A main contribution of this work is analyzing which modality and features are most important for our 4 target emotions. To do this we used principal component analysis (PCA) for feature selection keeping 95% of the original variance. We did this for each of our unimodal feature vectors for all the training data, as well as each individual emotion. This was done to analyze which features are important for emotion recognition in a general sense, and for each targeted emotion resulting in a total of 15 total rankings (3 feature vectors for each: happy, embarrassment, pain, fear, and all emotions). The features were then ranked based on highest eigenvalue.

Figure 2: Top 5 ranked 3D facial features across the 4 emotions.

Action Units. The top ranked action units included the lips, cheeks, nose, and eye/eyebrow regions. Across each of the target emotions, along with all combined emotions the ranked AUs were similar. The difference being their rankings change across different emotion (e.g. AU12 was ranked first for happy, while AU12 was ranked second for embarrassed). Table 1, second column, shows the top 5 ranked AUs. As can be seen here the top AUs for ‘Happy’ are 12, 6, 11, and 7. When considering the Emotion Facial Action Coding System [16], which only looks at emotion-related facial action, ‘Happy’, is 6+12. This shows a correlation between the PCA rankings and the action units associated with the emotion. We also calculated the normalized AU distribution across each target emotion. This showed that while each emotion had similar occurring action units, they varied in distribution, which contributes complimentary information to the other modalities. This can explain the increase in accuracy when a multimodal approach is used (Table 3).

Physiological Data. Most of the top ranked features for physiological data were variations on blood pressure (e.g. diastolic and systolic). Pulse rate was also ranked as a top feature for each of the target emotions, however, when all emotions were included in the training data, pulse rate was replaced by EDA. This suggests that skin conductivity is important for recognizing multiple emotions. It is interesting to note that for each of the 4 target emotions, not only were the top ranked features the same, they were also ranked in the same order. Although each emotion had the same ranked physiological data, they all had large variations in the data between them. This variance in data allows for a high level of recognition accuracy (Table 2). Table 1, third column, shows the top 5 ranked physiological signals.

3D Facial Data. When analyzing the 3D facial data, each of the target emotions show variance in the regions of the face that were ranked for the top features. For example, happy targeted the right eye and eyebrow, and pain was across the right eyebrow, nose, and left eyebrow. These regions of the face are also consistent with the AUs ranked as the top features (e.g. mouth, face, eyes/eyebrows). See Table 1 for the top 5 ranked 3D facial landmarks (face region for each) and Fig. 2 for examples of these landmarks on corresponding 3D mesh models. It can be seen, in Fig. 2, that emotional variance is conveyed in different 3D regions of the face for each of the target emotions.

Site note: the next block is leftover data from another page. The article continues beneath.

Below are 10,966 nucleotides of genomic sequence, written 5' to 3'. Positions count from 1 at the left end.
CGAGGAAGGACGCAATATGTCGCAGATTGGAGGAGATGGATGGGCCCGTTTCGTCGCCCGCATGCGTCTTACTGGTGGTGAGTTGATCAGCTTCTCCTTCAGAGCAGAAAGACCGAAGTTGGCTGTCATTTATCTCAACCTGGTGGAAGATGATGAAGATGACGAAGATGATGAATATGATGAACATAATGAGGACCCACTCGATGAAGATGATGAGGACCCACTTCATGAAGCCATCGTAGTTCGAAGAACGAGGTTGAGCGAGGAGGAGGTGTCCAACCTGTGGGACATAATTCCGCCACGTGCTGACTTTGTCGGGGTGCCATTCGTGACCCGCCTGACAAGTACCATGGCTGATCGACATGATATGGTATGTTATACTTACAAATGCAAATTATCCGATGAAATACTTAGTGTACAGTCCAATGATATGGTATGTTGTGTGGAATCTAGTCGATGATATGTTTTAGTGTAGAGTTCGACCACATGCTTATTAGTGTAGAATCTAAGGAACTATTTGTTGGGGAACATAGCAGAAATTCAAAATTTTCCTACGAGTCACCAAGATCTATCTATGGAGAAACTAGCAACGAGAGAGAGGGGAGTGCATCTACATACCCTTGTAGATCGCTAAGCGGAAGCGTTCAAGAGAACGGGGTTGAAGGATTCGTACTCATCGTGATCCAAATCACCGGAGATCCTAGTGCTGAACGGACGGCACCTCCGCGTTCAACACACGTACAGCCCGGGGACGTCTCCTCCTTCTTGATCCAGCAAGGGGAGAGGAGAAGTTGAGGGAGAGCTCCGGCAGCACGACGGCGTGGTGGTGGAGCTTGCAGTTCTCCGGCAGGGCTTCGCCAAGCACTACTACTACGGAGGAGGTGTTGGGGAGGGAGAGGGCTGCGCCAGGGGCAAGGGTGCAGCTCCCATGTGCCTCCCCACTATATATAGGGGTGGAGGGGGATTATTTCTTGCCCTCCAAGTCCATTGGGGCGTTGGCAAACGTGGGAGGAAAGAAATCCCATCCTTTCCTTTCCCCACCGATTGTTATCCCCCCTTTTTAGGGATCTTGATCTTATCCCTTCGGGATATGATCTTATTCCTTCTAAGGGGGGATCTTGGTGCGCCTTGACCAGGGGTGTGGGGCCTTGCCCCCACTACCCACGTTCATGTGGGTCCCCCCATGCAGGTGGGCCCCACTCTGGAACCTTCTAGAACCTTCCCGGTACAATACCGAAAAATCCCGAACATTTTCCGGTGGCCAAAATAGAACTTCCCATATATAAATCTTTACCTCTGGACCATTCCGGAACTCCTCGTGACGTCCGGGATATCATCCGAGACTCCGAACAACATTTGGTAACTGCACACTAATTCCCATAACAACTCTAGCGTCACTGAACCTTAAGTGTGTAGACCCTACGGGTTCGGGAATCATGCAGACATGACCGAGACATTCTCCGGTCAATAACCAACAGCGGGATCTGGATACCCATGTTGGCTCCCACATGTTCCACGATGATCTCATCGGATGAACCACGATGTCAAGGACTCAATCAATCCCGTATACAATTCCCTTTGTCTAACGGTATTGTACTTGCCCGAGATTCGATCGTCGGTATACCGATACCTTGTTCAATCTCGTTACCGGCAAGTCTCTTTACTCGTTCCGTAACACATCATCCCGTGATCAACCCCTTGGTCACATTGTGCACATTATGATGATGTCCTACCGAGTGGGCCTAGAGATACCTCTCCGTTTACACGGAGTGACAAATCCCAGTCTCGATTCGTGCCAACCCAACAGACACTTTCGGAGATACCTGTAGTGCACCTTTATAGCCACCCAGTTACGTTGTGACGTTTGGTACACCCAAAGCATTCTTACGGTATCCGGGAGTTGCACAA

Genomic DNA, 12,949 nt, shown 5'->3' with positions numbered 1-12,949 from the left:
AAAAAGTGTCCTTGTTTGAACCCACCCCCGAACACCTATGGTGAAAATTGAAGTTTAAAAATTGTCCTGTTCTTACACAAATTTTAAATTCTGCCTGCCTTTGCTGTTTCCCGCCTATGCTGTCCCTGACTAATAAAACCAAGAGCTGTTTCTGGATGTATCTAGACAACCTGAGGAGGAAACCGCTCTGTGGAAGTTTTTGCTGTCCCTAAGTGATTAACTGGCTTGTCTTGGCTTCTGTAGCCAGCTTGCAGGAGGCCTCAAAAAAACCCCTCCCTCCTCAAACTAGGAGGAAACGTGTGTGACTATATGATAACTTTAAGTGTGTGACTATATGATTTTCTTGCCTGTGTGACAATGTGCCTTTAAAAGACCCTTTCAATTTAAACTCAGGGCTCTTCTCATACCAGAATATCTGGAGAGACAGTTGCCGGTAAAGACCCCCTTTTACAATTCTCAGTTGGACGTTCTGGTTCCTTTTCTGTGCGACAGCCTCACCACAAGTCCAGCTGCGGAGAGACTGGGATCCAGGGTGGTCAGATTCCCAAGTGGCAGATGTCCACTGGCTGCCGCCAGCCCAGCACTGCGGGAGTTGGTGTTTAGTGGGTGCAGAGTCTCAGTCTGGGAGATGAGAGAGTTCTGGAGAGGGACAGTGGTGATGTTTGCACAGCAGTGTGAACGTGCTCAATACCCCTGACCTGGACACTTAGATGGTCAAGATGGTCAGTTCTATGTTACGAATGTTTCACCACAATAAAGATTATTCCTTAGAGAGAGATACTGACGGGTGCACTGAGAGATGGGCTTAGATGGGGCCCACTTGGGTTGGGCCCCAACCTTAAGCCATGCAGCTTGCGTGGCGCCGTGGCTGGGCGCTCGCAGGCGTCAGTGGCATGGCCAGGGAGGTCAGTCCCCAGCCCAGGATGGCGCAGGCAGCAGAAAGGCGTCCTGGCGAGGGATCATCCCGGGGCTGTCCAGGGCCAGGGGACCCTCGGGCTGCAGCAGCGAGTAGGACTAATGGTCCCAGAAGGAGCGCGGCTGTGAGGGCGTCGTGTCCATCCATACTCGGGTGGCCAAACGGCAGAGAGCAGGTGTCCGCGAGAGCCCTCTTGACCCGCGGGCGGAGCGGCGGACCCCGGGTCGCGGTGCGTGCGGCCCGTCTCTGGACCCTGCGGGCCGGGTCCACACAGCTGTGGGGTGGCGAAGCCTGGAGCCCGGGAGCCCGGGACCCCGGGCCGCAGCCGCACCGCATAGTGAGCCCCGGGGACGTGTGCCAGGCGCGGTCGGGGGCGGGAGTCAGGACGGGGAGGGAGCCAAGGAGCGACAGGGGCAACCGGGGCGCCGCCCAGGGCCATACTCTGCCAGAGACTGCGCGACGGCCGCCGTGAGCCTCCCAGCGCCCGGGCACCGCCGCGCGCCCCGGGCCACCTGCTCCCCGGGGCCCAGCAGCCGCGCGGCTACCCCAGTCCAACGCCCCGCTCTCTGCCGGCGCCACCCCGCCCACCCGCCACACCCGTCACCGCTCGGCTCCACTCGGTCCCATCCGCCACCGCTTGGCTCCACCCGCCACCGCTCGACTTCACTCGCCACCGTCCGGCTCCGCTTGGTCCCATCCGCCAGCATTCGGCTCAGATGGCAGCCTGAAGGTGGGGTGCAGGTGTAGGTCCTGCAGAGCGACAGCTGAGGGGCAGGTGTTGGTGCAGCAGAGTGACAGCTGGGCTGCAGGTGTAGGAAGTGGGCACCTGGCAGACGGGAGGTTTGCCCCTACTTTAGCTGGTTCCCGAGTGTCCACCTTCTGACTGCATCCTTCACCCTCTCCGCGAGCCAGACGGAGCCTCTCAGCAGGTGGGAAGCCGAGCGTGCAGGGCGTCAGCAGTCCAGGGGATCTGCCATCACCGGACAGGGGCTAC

Emotion Action Units Phys 3D Facial Landmarks
Lip corner puller (12) Mean BP
Cheek raiser (6) Diastolic BP
Happy Upper lip raiser (10) Raw BP Right eye (2)
Nasolabial deepener (11) Pulse Rate Right eyebrow (3)
Lid tightener (7)
Cheek raiser (6) Mean BP
Lip corner puller (12) Diastolic BP
Embarrassed Upper lip raiser (10) Systolic BP Left face contour (2)
Lid tightener (7) Raw BP Left eyebrow (3)
Nasolabial deepener (11) Pulse Rate
Lip Corner Puller (12) Mean BP
Cheek raiser (6) Diastolic BP Right eyebrow (2)
Pain Upper lip raiser (10) Systolic BP Nose (2)
Nasolabial deepener (11) Raw BP Left eyebrow(1)
Lid tightener (7) Pulse Rate
Upper lip raiser (10) Mean BP
Cheek raiser (6) Diastolic BP
Fear Lid tightener (7) Systolic BP Right eyebrow (5)
Lip corner puller (12) Raw BP
Nasolabial deepener (11) Pulse Rate
Lip corner puller (12) Mean BP
Upper lip raiser (10) Diastolic BP
All Cheek raiser (6) Systolic BP Left eyebrow (5)
Lid tightener (7) Raw BP
Nasolabial deepener (11) EDA
Table 1: PCA rankings for each feature for each individual emotion along with all 4 target emotions, shown in ranked order. NOTE: number in parentheses in column four corresponds to total number of landmarks in that region.

3.2 Emotion recognition

To conduct our emotion recognition experiments, we created a feature vector for each unimodal and multimodal configuration (Tables 2 and 3). We then used each of these feature vectors to train a random forest [2] for recognizing the four target emotions. Random forests have successfully been used in a wide variety of classification tasks such as classifying ecological data [7], real-time hand gesture recognition [36]